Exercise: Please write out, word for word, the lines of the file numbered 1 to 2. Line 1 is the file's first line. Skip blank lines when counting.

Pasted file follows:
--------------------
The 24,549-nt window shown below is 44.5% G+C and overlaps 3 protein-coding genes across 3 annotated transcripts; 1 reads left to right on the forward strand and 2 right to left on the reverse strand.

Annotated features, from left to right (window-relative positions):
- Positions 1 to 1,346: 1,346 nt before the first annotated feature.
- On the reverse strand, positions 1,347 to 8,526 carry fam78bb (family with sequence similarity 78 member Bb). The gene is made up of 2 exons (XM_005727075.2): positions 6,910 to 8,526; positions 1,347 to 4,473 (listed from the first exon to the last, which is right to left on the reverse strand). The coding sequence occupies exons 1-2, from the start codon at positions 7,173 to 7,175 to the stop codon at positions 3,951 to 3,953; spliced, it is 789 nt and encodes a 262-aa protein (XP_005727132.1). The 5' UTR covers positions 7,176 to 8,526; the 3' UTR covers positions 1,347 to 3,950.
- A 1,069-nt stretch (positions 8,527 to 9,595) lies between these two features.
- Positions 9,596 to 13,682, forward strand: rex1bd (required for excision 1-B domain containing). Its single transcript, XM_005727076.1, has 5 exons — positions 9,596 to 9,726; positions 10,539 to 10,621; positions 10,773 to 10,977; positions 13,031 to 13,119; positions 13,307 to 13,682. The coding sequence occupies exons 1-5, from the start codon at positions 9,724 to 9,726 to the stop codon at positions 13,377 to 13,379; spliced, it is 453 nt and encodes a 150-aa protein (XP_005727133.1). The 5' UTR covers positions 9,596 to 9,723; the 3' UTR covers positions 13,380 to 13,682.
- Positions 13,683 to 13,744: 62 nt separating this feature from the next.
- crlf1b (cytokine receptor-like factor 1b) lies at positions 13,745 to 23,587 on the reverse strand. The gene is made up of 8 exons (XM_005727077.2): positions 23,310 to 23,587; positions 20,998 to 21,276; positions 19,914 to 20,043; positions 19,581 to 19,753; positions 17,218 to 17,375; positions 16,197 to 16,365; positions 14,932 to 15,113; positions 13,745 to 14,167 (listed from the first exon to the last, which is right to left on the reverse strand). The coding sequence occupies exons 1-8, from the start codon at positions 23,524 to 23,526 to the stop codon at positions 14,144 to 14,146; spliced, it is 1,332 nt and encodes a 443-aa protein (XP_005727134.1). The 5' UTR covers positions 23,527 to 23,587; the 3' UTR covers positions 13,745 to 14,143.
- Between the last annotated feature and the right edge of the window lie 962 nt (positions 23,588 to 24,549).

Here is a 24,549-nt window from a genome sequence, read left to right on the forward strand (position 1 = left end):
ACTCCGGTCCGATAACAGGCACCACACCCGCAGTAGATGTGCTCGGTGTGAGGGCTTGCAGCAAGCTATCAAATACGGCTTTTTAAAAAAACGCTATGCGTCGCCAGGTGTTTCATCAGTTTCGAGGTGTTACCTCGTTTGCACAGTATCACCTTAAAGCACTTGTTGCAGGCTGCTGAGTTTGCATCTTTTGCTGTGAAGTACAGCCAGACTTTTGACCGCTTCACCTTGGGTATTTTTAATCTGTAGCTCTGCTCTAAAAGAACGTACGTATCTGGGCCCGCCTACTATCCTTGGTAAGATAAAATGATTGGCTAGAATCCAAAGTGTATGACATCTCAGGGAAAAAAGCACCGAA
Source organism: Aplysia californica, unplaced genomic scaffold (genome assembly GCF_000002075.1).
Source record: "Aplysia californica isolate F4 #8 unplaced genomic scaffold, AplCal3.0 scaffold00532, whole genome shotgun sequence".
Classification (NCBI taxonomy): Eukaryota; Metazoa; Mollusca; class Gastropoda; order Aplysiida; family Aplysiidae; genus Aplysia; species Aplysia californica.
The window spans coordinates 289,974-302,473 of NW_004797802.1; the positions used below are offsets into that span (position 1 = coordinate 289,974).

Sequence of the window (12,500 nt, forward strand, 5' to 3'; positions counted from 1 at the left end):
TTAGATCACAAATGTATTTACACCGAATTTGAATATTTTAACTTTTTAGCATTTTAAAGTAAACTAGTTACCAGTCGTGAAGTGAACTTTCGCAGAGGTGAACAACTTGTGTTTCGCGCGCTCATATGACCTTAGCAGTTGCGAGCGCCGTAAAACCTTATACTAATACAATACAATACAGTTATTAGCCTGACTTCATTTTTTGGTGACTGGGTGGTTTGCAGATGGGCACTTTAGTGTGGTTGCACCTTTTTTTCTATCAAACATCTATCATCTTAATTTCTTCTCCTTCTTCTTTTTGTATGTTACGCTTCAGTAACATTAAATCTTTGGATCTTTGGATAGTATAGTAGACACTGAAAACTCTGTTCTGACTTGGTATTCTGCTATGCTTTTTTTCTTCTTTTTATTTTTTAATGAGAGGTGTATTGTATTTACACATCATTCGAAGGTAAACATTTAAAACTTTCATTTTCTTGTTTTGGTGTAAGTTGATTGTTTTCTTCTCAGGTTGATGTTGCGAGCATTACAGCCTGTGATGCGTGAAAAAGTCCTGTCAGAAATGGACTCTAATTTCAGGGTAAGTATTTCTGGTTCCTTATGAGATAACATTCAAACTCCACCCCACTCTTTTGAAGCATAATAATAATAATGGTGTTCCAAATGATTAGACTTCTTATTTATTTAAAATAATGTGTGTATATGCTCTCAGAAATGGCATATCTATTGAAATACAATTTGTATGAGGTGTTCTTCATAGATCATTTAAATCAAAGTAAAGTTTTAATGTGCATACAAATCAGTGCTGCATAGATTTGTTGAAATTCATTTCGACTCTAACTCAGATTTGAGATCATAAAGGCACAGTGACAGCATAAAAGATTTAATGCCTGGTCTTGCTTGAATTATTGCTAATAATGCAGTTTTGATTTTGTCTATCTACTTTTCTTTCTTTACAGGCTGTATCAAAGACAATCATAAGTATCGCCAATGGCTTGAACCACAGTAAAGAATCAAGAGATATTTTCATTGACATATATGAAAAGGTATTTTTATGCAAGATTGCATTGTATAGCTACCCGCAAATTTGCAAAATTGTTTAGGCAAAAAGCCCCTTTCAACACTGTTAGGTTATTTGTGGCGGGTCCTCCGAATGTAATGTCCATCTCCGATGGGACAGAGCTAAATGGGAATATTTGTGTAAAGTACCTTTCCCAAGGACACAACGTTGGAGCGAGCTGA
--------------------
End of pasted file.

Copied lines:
The 24,549-nt window shown below is 44.5% G+C and overlaps 3 protein-coding genes across 3 annotated transcripts; 1 reads left to right on the forward strand and 2 right to left on the reverse strand.

Annotated features, from left to right (window-relative positions):